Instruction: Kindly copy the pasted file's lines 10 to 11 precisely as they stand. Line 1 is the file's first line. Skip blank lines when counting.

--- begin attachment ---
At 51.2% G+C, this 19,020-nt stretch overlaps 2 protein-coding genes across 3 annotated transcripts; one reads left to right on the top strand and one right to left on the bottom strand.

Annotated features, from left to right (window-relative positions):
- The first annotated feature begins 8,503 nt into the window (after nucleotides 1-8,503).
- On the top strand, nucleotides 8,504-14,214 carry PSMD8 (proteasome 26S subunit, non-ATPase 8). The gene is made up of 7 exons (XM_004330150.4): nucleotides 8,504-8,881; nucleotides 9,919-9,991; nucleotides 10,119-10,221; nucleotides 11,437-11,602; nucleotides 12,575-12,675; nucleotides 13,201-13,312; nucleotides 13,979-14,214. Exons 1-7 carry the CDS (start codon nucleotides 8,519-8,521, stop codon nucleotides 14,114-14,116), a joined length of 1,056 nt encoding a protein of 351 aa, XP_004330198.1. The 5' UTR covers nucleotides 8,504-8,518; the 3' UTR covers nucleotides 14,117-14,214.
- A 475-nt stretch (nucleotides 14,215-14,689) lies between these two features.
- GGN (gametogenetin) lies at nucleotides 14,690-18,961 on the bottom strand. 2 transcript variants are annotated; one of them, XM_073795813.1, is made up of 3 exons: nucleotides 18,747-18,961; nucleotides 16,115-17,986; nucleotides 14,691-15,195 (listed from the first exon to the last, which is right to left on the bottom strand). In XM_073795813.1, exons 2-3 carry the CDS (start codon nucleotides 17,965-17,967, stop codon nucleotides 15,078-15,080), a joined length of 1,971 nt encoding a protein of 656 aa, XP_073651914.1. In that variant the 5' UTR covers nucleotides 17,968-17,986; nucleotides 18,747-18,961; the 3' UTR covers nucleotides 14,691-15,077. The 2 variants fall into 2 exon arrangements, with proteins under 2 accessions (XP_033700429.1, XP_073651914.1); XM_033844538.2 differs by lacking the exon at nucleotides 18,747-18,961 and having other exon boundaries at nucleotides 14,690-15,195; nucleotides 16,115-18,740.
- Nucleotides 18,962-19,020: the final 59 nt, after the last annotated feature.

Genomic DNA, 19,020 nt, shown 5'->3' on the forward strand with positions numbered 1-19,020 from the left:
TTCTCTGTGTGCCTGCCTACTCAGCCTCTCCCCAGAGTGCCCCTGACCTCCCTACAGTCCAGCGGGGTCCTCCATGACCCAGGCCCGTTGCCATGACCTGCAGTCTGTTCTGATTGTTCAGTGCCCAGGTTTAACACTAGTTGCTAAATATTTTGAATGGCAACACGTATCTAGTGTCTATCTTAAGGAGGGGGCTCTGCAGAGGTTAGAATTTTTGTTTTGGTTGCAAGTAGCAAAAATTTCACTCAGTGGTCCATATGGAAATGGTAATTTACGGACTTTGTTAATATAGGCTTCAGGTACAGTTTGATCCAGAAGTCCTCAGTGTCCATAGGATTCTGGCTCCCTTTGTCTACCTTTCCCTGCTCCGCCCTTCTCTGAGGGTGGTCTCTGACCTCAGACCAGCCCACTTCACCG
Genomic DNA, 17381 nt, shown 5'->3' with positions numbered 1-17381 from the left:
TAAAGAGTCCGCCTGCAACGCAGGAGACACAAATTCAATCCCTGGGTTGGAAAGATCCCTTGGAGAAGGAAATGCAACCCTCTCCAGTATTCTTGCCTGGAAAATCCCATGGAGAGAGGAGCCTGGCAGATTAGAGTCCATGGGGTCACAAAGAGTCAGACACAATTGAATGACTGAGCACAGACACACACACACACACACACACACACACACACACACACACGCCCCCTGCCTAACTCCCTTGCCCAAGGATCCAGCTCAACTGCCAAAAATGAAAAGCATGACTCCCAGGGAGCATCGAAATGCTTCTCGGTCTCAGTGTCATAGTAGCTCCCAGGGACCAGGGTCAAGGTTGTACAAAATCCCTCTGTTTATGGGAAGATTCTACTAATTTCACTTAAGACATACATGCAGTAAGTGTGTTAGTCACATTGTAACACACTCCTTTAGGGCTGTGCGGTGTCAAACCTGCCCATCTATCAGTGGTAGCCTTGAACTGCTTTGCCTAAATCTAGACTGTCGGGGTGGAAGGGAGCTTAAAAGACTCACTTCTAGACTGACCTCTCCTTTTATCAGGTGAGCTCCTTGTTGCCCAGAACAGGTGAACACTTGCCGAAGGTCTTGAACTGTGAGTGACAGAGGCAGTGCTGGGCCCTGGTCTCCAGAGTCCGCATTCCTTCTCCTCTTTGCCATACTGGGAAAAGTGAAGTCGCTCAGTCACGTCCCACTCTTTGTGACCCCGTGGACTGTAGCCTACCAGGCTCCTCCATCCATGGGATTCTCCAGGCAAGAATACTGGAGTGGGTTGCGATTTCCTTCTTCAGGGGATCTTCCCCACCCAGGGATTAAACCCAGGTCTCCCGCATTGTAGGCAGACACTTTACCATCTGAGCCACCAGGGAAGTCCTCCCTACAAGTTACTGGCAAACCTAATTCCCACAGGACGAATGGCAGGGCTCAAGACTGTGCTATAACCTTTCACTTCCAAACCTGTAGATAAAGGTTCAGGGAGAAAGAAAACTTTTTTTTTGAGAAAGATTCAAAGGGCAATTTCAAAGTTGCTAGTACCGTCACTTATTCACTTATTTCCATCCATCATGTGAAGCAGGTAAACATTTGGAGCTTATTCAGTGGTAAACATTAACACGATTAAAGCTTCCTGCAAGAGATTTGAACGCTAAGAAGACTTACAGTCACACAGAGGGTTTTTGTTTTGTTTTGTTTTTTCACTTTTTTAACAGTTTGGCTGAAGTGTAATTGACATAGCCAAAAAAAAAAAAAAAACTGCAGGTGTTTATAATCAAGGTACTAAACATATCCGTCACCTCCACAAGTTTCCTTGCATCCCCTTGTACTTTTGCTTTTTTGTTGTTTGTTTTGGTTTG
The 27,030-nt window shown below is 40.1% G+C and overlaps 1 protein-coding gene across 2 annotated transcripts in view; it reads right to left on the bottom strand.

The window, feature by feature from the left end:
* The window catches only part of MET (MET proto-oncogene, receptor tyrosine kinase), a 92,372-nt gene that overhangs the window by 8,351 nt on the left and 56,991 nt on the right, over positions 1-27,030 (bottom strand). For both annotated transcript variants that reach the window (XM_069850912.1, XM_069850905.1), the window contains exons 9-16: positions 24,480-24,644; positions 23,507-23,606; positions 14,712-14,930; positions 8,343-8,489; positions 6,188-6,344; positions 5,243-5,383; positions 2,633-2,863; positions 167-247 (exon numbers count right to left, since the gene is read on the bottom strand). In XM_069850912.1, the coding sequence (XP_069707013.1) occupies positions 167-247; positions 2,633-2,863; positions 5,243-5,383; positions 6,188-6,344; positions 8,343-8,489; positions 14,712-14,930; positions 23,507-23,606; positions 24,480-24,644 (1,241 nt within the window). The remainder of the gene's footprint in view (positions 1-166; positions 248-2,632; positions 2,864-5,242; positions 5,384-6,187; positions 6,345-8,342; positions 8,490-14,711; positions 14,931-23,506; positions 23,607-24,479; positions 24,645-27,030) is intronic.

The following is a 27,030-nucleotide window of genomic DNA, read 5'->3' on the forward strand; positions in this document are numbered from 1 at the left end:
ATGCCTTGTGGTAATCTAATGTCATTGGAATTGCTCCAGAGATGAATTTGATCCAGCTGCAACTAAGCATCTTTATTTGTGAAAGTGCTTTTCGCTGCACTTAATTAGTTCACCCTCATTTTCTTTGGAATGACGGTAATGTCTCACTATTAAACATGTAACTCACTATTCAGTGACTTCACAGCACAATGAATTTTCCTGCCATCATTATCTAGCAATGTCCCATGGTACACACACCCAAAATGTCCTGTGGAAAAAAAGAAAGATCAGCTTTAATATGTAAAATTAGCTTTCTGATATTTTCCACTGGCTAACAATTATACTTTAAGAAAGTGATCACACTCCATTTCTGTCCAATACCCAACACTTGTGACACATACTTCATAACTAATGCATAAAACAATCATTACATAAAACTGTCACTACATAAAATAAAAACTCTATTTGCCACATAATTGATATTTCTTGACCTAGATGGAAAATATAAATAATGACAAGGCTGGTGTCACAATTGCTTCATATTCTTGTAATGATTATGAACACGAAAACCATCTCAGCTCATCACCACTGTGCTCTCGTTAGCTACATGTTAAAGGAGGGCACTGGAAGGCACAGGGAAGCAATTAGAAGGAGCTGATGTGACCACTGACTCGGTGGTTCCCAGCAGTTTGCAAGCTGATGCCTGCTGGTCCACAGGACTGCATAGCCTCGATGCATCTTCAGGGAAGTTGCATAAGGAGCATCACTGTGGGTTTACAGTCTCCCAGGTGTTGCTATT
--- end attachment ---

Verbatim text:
Genomic DNA, 17381 nt, shown 5'->3' with positions numbered 1-17381 from the left:
TAAAGAGTCCGCCTGCAACGCAGGAGACACAAATTCAATCCCTGGGTTGGAAAGATCCCTTGGAGAAGGAAATGCAACCCTCTCCAGTATTCTTGCCTGGAAAATCCCATGGAGAGAGGAGCCTGGCAGATTAGAGTCCATGGGGTCACAAAGAGTCAGACACAATTGAATGACTGAGCACAGACACACACACACACACACACACACACACACACACACACACGCCCCCTGCCTAACTCCCTTGCCCAAGGATCCAGCTCAACTGCCAAAAATGAAAAGCATGACTCCCAGGGAGCATCGAAATGCTTCTCGGTCTCAGTGTCATAGTAGCTCCCAGGGACCAGGGTCAAGGTTGTACAAAATCCCTCTGTTTATGGGAAGATTCTACTAATTTCACTTAAGACATACATGCAGTAAGTGTGTTAGTCACATTGTAACACACTCCTTTAGGGCTGTGCGGTGTCAAACCTGCCCATCTATCAGTGGTAGCCTTGAACTGCTTTGCCTAAATCTAGACTGTCGGGGTGGAAGGGAGCTTAAAAGACTCACTTCTAGACTGACCTCTCCTTTTATCAGGTGAGCTCCTTGTTGCCCAGAACAGGTGAACACTTGCCGAAGGTCTTGAACTGTGAGTGACAGAGGCAGTGCTGGGCCCTGGTCTCCAGAGTCCGCATTCCTTCTCCTCTTTGCCATACTGGGAAAAGTGAAGTCGCTCAGTCACGTCCCACTCTTTGTGACCCCGTGGACTGTAGCCTACCAGGCTCCTCCATCCATGGGATTCTCCAGGCAAGAATACTGGAGTGGGTTGCGATTTCCTTCTTCAGGGGATCTTCCCCACCCAGGGATTAAACCCAGGTCTCCCGCATTGTAGGCAGACACTTTACCATCTGAGCCACCAGGGAAGTCCTCCCTACAAGTTACTGGCAAACCTAATTCCCACAGGACGAATGGCAGGGCTCAAGACTGTGCTATAACCTTTCACTTCCAAACCTGTAGATAAAGGTTCAGGGAGAAAGAAAACTTTTTTTTTGAGAAAGATTCAAAGGGCAATTTCAAAGTTGCTAGTACCGTCACTTATTCACTTATTTCCATCCATCATGTGAAGCAGGTAAACATTTGGAGCTTATTCAGTGGTAAACATTAACACGATTAAAGCTTCCTGCAAGAGATTTGAACGCTAAGAAGACTTACAGTCACACAGAGGGTTTTTGTTTTGTTTTGTTTTTTCACTTTTTTAACAGTTTGGCTGAAGTGTAATTGACATAGCCAAAAAAAAAAAAAAAACTGCAGGTGTTTATAATCAAGGTACTAAACATATCCGTCACCTCCACAAGTTTCCTTGCATCCCCTTGTACTTTTGCTTTTTTGTTGTTTGTTTTGGTTTG